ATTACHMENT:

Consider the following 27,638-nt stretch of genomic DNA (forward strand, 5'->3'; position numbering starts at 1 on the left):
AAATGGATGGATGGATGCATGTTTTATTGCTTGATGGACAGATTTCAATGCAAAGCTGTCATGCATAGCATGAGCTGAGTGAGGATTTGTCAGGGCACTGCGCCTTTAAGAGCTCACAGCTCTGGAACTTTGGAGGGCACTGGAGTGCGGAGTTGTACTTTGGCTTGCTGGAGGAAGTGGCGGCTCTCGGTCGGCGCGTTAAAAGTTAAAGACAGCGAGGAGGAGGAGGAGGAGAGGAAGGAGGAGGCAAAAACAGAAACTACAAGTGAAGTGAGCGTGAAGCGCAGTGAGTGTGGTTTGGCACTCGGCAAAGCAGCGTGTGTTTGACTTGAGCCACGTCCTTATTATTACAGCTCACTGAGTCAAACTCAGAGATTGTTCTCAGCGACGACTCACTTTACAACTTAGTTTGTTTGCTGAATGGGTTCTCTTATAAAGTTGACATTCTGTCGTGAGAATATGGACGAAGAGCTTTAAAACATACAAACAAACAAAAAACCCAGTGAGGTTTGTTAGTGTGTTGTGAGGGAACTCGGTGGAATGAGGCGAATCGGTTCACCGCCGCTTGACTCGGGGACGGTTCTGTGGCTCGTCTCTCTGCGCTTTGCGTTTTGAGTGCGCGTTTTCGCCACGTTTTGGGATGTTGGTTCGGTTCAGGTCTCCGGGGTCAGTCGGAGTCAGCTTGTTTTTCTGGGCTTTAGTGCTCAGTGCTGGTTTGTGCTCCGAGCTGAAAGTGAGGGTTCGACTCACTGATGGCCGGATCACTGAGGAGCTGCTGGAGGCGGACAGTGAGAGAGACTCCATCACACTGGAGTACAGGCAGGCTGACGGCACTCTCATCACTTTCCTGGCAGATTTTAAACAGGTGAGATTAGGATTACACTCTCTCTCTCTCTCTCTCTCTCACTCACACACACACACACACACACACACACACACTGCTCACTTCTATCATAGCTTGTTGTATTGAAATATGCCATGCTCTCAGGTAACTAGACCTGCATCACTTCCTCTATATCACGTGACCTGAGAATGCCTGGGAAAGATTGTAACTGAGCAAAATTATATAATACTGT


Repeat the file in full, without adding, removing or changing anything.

Consider the following 27,638-nt stretch of genomic DNA (forward strand, 5'->3'; position numbering starts at 1 on the left):
AAATGGATGGATGGATGCATGTTTTATTGCTTGATGGACAGATTTCAATGCAAAGCTGTCATGCATAGCATGAGCTGAGTGAGGATTTGTCAGGGCACTGCGCCTTTAAGAGCTCACAGCTCTGGAACTTTGGAGGGCACTGGAGTGCGGAGTTGTACTTTGGCTTGCTGGAGGAAGTGGCGGCTCTCGGTCGGCGCGTTAAAAGTTAAAGACAGCGAGGAGGAGGAGGAGGAGAGGAAGGAGGAGGCAAAAACAGAAACTACAAGTGAAGTGAGCGTGAAGCGCAGTGAGTGTGGTTTGGCACTCGGCAAAGCAGCGTGTGTTTGACTTGAGCCACGTCCTTATTATTACAGCTCACTGAGTCAAACTCAGAGATTGTTCTCAGCGACGACTCACTTTACAACTTAGTTTGTTTGCTGAATGGGTTCTCTTATAAAGTTGACATTCTGTCGTGAGAATATGGACGAAGAGCTTTAAAACATACAAACAAACAAAAAACCCAGTGAGGTTTGTTAGTGTGTTGTGAGGGAACTCGGTGGAATGAGGCGAATCGGTTCACCGCCGCTTGACTCGGGGACGGTTCTGTGGCTCGTCTCTCTGCGCTTTGCGTTTTGAGTGCGCGTTTTCGCCACGTTTTGGGATGTTGGTTCGGTTCAGGTCTCCGGGGTCAGTCGGAGTCAGCTTGTTTTTCTGGGCTTTAGTGCTCAGTGCTGGTTTGTGCTCCGAGCTGAAAGTGAGGGTTCGACTCACTGATGGCCGGATCACTGAGGAGCTGCTGGAGGCGGACAGTGAGAGAGACTCCATCACACTGGAGTACAGGCAGGCTGACGGCACTCTCATCACTTTCCTGGCAGATTTTAAACAGGTGAGATTAGGATTACACTCTCTCTCTCTCTCTCTCTCTCACTCACACACACACACACACACACACACACACACTGCTCACTTCTATCATAGCTTGTTGTATTGAAATATGCCATGCTCTCAGGTAACTAGACCTGCATCACTTCCTCTATATCACGTGACCTGAGAATGCCTGGGAAAGATTGTAACTGAGCAAAATTATATAATACTGT